This is good.  I also have no excuse to avoid going to the gym now, since it’s a 5-minute walk from my new place, and a 2-minute walk from my job.  So, on Friday mornings, I go to aerobics at 10am, back home at 11am, clean my apartment or take care of other stuff for a while, then go to a step class at 2:45pm, finish and take a shower at the gym, change into my work clothes, and I’m at work just after 4pm, with an hour to prepare for class.


The Zen of Golf

December 6, 2007

 Ball on tee…check.

 Left foot…check.

Right foot…check.

Correct grip…check.

Practice swing…hmm…not quite right…what am I doing wrong?  Ah, I’m twisting it as I swing the club…gotta work on that.  Concentrate.  Let all worries and cares drop from your mind.  Relax.  Concentrate on the ball, the club, your body position, and the connections between those three.  If you are not fully comfortable and concentrated, go back to the beginning and start again.  Take as many tries as you like.  You’ve got all day.  There’s no hurry.  It’s a beautiful day.  Look at the ball.  Look at the club.  Concentrate on the ball, the club, your body position, and the connections between all three.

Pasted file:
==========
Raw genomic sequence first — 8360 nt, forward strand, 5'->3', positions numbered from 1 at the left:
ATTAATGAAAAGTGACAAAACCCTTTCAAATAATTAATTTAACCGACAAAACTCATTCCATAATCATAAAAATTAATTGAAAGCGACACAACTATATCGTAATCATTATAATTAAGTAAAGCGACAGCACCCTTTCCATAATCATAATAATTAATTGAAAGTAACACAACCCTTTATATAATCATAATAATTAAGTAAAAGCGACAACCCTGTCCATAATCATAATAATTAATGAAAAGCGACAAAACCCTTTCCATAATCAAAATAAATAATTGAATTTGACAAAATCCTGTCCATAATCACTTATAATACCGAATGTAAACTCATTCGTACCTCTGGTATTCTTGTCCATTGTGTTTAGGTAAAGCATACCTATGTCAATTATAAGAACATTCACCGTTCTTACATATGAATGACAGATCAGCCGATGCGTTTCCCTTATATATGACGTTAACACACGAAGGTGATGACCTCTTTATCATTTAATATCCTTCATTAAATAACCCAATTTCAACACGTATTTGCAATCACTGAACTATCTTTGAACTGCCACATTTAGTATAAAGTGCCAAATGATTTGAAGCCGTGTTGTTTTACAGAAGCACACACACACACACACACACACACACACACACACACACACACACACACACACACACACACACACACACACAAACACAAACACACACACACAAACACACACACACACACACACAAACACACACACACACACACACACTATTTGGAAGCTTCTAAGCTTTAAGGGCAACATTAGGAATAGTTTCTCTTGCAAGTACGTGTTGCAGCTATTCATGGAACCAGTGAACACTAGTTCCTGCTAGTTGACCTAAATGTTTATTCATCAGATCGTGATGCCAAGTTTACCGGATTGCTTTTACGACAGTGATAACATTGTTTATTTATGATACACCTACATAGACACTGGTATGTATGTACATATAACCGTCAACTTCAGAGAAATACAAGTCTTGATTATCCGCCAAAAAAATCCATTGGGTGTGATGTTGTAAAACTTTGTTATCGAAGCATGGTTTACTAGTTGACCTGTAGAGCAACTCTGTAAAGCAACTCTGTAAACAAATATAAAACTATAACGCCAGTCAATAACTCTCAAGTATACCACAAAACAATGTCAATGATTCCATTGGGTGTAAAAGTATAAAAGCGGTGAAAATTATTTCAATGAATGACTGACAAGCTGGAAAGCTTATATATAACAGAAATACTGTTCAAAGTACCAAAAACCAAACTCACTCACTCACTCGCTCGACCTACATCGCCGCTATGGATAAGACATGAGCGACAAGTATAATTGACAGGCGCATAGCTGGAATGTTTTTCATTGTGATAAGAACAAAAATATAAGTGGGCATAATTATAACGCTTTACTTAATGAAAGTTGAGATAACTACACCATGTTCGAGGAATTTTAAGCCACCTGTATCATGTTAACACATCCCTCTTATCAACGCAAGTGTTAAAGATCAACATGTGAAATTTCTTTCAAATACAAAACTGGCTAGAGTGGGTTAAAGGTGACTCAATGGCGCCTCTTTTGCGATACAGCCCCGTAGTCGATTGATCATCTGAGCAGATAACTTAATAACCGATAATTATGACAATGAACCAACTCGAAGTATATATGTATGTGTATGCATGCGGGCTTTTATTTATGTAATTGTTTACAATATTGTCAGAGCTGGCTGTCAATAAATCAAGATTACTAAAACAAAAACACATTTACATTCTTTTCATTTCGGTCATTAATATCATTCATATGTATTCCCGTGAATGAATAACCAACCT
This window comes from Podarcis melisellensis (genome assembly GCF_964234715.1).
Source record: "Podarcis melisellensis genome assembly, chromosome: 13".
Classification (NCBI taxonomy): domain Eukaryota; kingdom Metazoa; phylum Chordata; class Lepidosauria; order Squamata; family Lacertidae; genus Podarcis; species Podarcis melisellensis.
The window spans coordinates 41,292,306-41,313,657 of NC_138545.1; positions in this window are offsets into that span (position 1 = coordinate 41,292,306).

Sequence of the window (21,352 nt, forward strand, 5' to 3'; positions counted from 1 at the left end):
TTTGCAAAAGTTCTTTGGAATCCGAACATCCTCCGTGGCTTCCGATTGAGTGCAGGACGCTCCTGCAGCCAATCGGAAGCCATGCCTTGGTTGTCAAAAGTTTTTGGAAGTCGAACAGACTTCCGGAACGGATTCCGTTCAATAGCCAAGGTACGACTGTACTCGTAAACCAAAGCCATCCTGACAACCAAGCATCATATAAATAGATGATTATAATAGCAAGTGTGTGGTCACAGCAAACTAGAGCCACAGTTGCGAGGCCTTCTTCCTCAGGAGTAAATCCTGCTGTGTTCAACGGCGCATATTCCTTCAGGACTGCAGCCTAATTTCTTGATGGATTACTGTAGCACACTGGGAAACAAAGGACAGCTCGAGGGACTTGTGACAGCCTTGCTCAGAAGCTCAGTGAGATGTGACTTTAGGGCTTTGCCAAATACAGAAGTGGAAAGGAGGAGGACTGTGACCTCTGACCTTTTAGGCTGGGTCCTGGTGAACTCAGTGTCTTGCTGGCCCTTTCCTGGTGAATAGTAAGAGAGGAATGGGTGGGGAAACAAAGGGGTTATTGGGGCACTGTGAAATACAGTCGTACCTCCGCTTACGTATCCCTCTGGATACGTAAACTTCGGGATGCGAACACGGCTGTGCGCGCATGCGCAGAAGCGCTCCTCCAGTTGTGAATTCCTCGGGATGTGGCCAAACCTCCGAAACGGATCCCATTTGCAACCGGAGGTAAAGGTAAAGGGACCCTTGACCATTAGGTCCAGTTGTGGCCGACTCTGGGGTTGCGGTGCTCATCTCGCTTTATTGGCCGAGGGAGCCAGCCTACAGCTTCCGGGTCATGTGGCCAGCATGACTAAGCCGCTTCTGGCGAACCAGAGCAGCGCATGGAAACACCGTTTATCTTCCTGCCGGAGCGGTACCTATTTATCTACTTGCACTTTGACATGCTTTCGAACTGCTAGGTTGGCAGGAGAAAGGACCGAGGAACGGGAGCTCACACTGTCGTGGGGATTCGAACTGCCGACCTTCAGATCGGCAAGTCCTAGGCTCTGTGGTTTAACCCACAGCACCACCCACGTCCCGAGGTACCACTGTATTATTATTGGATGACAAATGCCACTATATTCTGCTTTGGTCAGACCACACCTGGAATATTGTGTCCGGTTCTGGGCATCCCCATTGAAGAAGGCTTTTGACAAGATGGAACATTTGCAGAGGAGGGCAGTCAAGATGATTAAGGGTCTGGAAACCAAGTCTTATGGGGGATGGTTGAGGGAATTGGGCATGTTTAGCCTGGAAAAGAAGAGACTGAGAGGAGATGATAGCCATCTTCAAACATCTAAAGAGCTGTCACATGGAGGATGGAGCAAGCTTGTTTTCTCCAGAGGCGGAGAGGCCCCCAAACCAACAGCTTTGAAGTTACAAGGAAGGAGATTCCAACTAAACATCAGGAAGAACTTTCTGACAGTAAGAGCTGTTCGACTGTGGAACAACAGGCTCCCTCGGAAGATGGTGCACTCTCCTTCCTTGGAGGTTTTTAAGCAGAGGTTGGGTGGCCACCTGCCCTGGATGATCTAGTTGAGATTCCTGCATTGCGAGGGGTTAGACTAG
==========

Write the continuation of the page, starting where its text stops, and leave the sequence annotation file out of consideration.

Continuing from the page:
Practice swing…feels good.

Move up to the ball.  Go through the above again. Wait until the only thing you are thinking about is the ball, the club, and the connections between all three.


Watch ball…on the green in one.

Two putt…par three.

My cousin Goldberg (http://goldberg.wordbress.com), who is a practicing Zen adherent, has told me about the form of meditation called “samu”, which “refers simply to working, cleaning house, walking down the street–to any activity off the cushion–with a singlemindedness, alertness and relaxation.”

Golf does it for me.  What does it for you?

I’m not dead…I promise

November 18, 2007